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How to Light Q&A's in a movie theater?

lighting interviews q&a q&as movietheater

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#1 dpdnb

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Posted 01 July 2014 - 08:48 AM

What is the best way to light 2 or 3 people (a moderator and 2 interviewees) that sit up infront of a movie theater audience after a film screening. The theater doesn't have stage lighting. And we can't push in their key lights too close as not to block the audience's view or see the lights in our wide shot. I was thinking Fresnels from a distance?  Softboxes are to bulky and need to be too close to work.     Anybody know of a common set up?

 

Thanks


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#2 gautham

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Posted 05 July 2014 - 11:00 AM

hai friend i can tel u in india v always  use led parcanne to give the effect of theatarical scen and its a spot light it will give u hard shadow so to avoid that use some diffusen.... like 216,129....

 

and one more thing u can also get some HMI par light for the ambein source.....


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#3 Chad Griepentrog

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Posted 05 July 2014 - 06:49 PM

Source 4 Lekos are always a solid choice for longer throws. Maybe a 50 degree lens. You can get good punch out of them and shape the light very well. They also don't look to obnoxious if seen on camera. Are there rigging points available? The further you play them back, the higher you'll want them to be.
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#4 David Landau

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Posted 09 July 2014 - 08:38 PM

I have worked as a gaffer on the TV reality show Project Runway for the past five summers. The practice to lighting in live locations is to be subtle and to use the light to fill in the faces, so that the subjects don't have "raccoon eyes". I lit people at the UN with five cameras shooting - one doing steadi-cam wide shots. So the lights had to be backed up pretty far.

 

For your theater shoot you have several possibilities. It all depends on what you are filming. Are the two people looking at each other or out toward the audience? How wide are your shots? These are major question that will effect the lighting set-up.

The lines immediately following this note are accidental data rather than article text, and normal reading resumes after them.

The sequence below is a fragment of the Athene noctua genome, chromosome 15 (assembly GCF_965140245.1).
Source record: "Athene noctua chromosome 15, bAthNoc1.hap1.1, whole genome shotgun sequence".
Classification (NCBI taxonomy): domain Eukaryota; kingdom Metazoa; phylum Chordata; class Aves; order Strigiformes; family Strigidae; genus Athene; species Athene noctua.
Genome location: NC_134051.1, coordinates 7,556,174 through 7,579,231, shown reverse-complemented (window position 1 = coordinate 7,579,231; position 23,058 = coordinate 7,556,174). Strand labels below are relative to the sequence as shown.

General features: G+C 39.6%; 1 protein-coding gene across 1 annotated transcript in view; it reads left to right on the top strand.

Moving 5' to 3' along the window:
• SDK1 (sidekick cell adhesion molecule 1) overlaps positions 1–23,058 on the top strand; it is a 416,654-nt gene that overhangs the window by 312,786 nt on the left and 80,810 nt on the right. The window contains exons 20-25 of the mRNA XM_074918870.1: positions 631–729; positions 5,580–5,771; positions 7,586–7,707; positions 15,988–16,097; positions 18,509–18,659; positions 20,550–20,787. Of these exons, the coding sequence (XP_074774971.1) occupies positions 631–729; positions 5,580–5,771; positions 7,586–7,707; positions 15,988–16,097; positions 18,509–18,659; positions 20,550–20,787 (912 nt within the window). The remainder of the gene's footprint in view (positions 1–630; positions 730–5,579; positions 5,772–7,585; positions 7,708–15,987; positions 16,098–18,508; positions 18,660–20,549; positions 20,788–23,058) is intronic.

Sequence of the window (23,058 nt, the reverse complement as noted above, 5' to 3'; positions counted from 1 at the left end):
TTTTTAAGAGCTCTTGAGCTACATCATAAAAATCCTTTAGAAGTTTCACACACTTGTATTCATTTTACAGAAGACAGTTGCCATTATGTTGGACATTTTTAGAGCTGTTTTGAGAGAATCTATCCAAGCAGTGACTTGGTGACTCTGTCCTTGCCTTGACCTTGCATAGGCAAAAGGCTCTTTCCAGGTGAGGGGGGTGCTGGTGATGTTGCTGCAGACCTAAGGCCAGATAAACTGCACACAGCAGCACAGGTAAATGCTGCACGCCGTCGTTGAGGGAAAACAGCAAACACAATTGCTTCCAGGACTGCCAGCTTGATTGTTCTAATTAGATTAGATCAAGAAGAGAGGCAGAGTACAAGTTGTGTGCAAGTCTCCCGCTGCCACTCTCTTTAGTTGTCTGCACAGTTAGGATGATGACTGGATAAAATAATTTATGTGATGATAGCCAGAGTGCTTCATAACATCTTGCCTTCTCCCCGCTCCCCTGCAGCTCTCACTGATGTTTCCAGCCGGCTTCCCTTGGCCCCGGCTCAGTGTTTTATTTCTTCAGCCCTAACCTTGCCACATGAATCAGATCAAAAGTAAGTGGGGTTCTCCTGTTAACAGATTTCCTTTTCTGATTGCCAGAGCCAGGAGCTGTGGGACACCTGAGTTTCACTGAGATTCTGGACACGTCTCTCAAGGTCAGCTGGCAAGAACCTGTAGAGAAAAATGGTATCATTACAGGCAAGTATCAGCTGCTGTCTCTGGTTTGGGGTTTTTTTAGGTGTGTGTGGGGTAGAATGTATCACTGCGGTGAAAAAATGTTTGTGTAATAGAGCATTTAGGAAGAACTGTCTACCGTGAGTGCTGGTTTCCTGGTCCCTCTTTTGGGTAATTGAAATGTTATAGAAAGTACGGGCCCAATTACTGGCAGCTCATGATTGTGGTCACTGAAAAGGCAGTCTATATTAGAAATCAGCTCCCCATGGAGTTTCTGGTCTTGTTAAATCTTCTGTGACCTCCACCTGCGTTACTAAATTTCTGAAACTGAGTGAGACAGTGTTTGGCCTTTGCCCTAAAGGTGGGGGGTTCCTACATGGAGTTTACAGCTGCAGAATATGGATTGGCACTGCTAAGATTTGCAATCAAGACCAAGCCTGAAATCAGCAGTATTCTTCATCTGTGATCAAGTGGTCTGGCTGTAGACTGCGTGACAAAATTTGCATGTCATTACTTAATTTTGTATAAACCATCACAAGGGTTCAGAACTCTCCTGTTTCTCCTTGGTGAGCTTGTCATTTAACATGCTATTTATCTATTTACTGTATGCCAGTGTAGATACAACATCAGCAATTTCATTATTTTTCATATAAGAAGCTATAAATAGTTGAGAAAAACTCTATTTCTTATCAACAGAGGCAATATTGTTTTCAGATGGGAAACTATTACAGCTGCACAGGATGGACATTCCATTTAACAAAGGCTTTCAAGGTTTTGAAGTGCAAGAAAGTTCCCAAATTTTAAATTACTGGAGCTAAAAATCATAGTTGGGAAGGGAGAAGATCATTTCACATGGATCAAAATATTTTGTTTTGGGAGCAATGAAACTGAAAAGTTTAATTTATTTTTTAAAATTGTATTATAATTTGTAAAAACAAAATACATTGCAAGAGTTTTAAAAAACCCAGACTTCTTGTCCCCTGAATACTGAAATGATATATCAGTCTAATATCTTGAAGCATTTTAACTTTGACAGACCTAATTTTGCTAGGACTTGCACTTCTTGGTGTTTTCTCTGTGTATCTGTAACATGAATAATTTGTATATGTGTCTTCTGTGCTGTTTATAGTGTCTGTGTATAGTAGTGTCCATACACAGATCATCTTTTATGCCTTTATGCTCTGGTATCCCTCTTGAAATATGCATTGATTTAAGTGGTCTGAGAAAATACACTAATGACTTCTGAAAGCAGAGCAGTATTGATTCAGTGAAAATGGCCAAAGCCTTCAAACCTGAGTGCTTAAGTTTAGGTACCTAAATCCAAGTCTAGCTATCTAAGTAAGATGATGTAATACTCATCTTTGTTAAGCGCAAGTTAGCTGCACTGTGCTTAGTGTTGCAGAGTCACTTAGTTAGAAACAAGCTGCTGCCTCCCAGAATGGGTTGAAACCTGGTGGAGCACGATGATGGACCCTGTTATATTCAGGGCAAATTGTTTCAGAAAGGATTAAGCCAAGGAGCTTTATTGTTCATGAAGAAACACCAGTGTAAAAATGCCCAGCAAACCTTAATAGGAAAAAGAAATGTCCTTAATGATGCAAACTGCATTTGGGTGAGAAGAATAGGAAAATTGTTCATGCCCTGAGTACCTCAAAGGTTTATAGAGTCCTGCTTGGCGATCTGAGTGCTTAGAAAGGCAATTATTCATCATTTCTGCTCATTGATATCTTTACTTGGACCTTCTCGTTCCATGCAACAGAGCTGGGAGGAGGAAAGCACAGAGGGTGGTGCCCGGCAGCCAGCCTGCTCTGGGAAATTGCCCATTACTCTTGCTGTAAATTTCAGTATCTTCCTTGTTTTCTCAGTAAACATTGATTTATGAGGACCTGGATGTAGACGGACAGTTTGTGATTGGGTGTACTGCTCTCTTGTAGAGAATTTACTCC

One way to light it is to simply embrace the theatrical look of the theater. You can use the previously mentioned source-4 profile spots, but use at least 36 degree if not 26 degree lenses. Place them like theater lighting - 45 degrees off to each side and along the walls. Raise them up a few feet above eye level. The farther away you are the tighter the degree lens you would want to keep intensity, get the throw and not spread too wide that it just looks like a messy wash. You can use a light frost to soften the light and run the barrels out to defocus the hard edges of the beam. I would then recommend adding side lights, using fresnels or PAR lights. Scrim these down, but allow them to kick off the subjects and separate them from the background. You could even use light color gels on these to convey the theatrical location. Don't use green or yellow - stay with the more calmer colors such as lavender, sky blue or bastard amber. You could easily use 1/2 CTB and 1/4 CTO.

 

Another way is to use softlights, such as 4 bank by 4ft Kinoflos set off to each side of the stage - becoming cross key lights. Each light backlights the person closest to the light and key lights the person farther away.  Now, further back in the house, use fresnels with diffusion, such as opal or 251, on the inside of the barndoors. You could also use PAR 64 lights with diffusion, but the fresnels will project farther. Last, don't be afraid to add a kinoflo on the floor, covered with diffusion such as  250. You could use two, one for each subject. Put the kino on low output (2 lamp output for a 4 bank unit). Keep it very diffused so that it fills in under the eyes and chin without throwing monster movie shadows up on the faces.  

 

In out my book "Lighting for Cinematography" new from Bloomsbury Press, I have an entire chapter on non-fiction lighting which may help you.  The book is available from Amazon and my website www.lightingforcinematography.com

 

Good luck and I hope this helps or inspires you a bit.


Edited by David Landau, 09 July 2014 - 08:39 PM.

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